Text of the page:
Some other assumptions bit the dust with the Pro Combo irons – the most important being the belief that you can’t make a forged club that’s forgiving. Coming from the Ben Hogan philosophy, Stites was familiar with forged clubs, and that experience carried over to his workings at Nike.
“Great players have a perception and feel for equipment that average people don’t, and they’ve always tended to stick with forged clubs,” Stites expounded. “It’s a little bit like music. The best players are like musicians who have the ‘ear’ and can just flow into music, while the rest of us having to kind of just learn on the piano and plunk things out.”
But the modern forging process is bringing beautiful music to more ears, I’m happy to report.
“Forgings used to be more limited in terms of what you could design for game improvement, because the manufacturing methods were essentially hammer and chisel blacksmith technology. Up until five, ten years ago, forged clubs were very difficult to make,” Stites explained.
|Nike's TA2 SPN Golf Balls.|
“Castings had more appeal because you could put in more exotic shapes and distribute the weight a lot more. That’s changed in the last few years, and now we can manufacture precision forgings with some pretty significant game-improvement mass distributions. So we decided that that was a great way to start in the club manufacturing business – to produce high quality forged clubs like the Pro Combo and our blades,” Stites said.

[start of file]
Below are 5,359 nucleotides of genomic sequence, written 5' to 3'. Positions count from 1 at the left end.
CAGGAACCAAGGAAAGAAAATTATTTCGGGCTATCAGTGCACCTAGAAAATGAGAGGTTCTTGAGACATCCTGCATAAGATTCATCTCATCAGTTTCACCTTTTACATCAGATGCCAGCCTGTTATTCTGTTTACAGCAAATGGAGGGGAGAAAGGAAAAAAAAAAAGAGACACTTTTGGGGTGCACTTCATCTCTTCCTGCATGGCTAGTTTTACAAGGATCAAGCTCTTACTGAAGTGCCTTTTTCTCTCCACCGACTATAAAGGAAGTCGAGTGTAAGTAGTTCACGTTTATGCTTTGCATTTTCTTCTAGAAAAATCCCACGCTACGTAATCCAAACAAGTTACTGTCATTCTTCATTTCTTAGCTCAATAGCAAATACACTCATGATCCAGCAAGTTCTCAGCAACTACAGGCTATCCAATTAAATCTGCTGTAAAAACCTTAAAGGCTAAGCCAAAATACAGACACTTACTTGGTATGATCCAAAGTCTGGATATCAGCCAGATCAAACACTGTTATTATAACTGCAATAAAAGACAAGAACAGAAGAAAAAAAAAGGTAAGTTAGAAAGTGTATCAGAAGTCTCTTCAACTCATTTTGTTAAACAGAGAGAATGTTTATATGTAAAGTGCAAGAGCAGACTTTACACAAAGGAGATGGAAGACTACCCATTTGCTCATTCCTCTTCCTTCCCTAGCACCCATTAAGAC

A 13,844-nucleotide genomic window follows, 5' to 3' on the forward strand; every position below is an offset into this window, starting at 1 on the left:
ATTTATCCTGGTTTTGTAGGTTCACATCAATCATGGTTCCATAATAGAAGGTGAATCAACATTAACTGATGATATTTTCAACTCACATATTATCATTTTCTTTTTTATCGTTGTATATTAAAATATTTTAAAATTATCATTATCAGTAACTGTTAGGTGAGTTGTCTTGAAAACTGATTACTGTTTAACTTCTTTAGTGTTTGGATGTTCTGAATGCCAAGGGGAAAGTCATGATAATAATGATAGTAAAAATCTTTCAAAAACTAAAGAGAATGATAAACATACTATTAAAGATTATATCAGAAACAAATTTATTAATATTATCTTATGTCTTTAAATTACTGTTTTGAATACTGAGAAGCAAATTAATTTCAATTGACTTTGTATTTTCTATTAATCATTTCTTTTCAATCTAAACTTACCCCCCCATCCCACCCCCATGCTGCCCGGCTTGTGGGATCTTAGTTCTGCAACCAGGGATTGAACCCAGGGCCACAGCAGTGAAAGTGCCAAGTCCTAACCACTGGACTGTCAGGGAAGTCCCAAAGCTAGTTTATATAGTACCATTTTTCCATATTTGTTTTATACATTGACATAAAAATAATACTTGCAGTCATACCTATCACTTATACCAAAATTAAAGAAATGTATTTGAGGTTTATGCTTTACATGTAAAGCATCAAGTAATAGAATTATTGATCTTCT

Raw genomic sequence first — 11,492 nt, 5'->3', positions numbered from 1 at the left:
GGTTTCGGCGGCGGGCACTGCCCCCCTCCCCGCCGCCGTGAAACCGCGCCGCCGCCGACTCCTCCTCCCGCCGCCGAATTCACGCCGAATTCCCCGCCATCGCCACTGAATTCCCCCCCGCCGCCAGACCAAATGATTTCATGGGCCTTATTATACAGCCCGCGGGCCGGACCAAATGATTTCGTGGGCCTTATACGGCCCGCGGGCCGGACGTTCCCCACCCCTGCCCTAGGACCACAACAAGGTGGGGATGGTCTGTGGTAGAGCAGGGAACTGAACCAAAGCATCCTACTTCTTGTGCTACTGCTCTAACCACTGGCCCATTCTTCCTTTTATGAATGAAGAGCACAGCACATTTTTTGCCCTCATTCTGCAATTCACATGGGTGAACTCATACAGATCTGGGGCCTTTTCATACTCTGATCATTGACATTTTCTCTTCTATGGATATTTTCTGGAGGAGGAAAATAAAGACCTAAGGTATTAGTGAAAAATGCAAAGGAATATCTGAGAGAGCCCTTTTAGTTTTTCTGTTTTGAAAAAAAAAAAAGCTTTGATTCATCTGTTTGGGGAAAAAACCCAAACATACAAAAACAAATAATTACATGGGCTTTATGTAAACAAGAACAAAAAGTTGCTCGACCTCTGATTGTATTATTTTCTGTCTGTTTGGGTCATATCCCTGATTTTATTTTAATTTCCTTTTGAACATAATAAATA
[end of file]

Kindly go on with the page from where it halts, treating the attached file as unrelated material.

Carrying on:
Again, it’s form following function. Maybe that’ll be the next Nike marketing slogan.
But it’s more than just irons where Nike’s developing some unique products. They sent me a representative of their newest putter lines, the ‘Oz’ model of Blue Chip Putters. Picture a traditional putter blade – but with a mini-model of the St. Louis arch attached to the back. ‘Wild’ fits well, or as I’ve been known to call it, ‘Space Age.’
“People didn’t realize when we introduced it, but if you look at the Slingshot iron, which has the bar running across the back – the Oz putter was the very first Slingshot, even though we didn’t call it that way,” Stites said. “It’s the same technology, but applied to a putter – and it’s really a pretty unique and very nice performing putter.”
The technology part having to do with fixing maximum amounts of weight on the toe and heel – in order to resist twisting, every putter’s natural enemy.
|Somewhere over the rainbow, the Oz putter helps you make putts.|
Stites puts it more practically: “If you’ve got a little red wagon full of rocks, it’s easier to pull that wagon than it is to push it. So the more you can position the center of gravity behind the connection point to the shaft, the easier it is to keep it square and straight coming through the stroke.”
“The same story applies to the Slingshot irons, when we put the weight behind the face of the club. It allows the face to shut easier and be pulled though the shot in a more square position. As Martha Stewart would say, ‘it’s a good thing,’” Stites added.